Waltman

Curtis Waltman

Curtis Waltman’s return to coaching brings with it a unique challenge. 

Wes Hayes, Haskell’s coach the past seven seasons, died of heart complications in April, making this more than just a coaching opening.

Following two seasons at Colcord running an after-school program and being hired in February as a math teacher at Haskell, it seemed in the end like Waltman was in the right place for the moment.

“It took a lot of thought and prayer as to whether this was God’s leading in this to serve in this capacity,” Waltman said as he officially begins his coaching duties this week.

“I can’t imagine what it is to lose a coach, knowing those I’ve had who had an impact on me, and then the figure Wes was in the community. You really want to do everything for those kids and the community and we talked about that in the interview process.”

Waltman moved to Haskell in May having secured the teaching job and then it became more. He was an assistant in 2015 at Hulbert. He also served under Doyle Rowland at Muskogee before that.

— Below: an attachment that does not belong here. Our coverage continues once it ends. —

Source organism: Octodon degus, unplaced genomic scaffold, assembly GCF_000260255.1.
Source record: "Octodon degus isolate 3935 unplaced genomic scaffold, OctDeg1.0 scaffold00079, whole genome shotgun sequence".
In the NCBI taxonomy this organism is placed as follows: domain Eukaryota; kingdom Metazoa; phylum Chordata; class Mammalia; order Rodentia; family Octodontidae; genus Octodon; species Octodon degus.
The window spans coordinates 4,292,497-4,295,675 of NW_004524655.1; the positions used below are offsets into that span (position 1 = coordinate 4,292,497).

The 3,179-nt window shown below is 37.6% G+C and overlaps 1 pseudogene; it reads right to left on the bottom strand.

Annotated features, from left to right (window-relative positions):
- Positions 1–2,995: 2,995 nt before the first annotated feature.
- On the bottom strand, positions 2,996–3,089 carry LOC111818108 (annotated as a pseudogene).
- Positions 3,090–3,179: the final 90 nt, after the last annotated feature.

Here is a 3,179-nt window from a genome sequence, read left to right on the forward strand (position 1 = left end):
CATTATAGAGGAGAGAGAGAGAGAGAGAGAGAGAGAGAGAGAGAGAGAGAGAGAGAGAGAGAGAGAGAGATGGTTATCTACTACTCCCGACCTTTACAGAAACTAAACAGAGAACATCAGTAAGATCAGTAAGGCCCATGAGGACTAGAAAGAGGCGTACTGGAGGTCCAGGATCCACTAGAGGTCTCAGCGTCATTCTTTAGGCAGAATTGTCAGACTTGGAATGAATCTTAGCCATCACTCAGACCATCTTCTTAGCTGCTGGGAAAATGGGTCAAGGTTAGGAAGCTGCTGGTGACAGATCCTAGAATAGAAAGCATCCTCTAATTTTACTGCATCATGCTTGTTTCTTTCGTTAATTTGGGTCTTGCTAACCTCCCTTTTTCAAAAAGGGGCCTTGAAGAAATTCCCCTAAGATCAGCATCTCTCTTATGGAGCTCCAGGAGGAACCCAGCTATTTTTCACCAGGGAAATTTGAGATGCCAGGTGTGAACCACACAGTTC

He became head football coach at Colcord in 2016 and had had a couple of coordinator jobs prior to that on the football side in addition to assisting in basketball, but this will be strictly basketball.

“People who have not faced death in their life, there’s a lot of emotions they’ll go through,” he said. “But then you add that this happened in the middle of the COVID situation, you’ve got kids and a community dealing with a death in different circumstances.”

The school and community has yet to schedule a formal remembrance for Hayes. The family had a private service in accordance with COVID restrictions in April. 

Through the health guidelines, Waltman got to know parents and players as he settled into the teaching job and now has his players in Summer Pride,  along with two of his four kids, both middle schoolers.

Waltman inherits a limited arsenal. Much of last year’s team was seniors who had two near-misses at a state berth, winning a combined 46 games with area eliminations.

“Whatever the situation is, it’s what you handle,” Waltman said. “We’re never guaranteed tomorrow. Things change all the time, kids come and go, and whoever the kids are and the parents and people in the community are now, we’re just going to do our best for them.”

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